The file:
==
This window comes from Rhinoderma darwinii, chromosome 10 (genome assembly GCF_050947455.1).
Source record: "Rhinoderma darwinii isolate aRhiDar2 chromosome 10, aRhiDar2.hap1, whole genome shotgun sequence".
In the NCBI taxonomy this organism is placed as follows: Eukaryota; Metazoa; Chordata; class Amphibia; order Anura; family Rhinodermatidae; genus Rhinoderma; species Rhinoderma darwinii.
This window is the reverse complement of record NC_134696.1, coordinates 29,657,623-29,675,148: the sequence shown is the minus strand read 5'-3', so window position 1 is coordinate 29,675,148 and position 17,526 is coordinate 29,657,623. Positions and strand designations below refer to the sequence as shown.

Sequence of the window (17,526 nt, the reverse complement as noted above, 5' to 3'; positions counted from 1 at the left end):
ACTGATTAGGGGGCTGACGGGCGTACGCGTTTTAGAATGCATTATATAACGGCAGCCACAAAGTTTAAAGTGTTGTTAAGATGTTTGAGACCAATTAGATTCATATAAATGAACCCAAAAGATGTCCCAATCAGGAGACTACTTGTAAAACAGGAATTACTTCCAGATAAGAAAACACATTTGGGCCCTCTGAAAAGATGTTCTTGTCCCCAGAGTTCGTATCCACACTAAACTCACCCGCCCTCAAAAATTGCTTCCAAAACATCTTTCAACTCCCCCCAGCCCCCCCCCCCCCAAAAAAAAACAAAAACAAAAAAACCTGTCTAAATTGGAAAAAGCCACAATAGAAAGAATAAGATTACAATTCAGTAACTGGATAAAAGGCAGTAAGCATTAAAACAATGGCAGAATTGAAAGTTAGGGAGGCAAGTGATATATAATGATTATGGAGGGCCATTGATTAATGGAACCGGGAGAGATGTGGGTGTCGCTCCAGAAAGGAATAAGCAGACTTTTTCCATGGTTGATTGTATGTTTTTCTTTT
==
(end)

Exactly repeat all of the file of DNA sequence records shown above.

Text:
This window comes from Rhinoderma darwinii, chromosome 10 (genome assembly GCF_050947455.1).
Source record: "Rhinoderma darwinii isolate aRhiDar2 chromosome 10, aRhiDar2.hap1, whole genome shotgun sequence".
In the NCBI taxonomy this organism is placed as follows: Eukaryota; Metazoa; Chordata; class Amphibia; order Anura; family Rhinodermatidae; genus Rhinoderma; species Rhinoderma darwinii.
This window is the reverse complement of record NC_134696.1, coordinates 29,657,623-29,675,148: the sequence shown is the minus strand read 5'-3', so window position 1 is coordinate 29,675,148 and position 17,526 is coordinate 29,657,623. Positions and strand designations below refer to the sequence as shown.

Sequence of the window (17,526 nt, the reverse complement as noted above, 5' to 3'; positions counted from 1 at the left end):
ACTGATTAGGGGGCTGACGGGCGTACGCGTTTTAGAATGCATTATATAACGGCAGCCACAAAGTTTAAAGTGTTGTTAAGATGTTTGAGACCAATTAGATTCATATAAATGAACCCAAAAGATGTCCCAATCAGGAGACTACTTGTAAAACAGGAATTACTTCCAGATAAGAAAACACATTTGGGCCCTCTGAAAAGATGTTCTTGTCCCCAGAGTTCGTATCCACACTAAACTCACCCGCCCTCAAAAATTGCTTCCAAAACATCTTTCAACTCCCCCCAGCCCCCCCCCCCCCAAAAAAAAACAAAAACAAAAAAACCTGTCTAAATTGGAAAAAGCCACAATAGAAAGAATAAGATTACAATTCAGTAACTGGATAAAAGGCAGTAAGCATTAAAACAATGGCAGAATTGAAAGTTAGGGAGGCAAGTGATATATAATGATTATGGAGGGCCATTGATTAATGGAACCGGGAGAGATGTGGGTGTCGCTCCAGAAAGGAATAAGCAGACTTTTTCCATGGTTGATTGTATGTTTTTCTTTT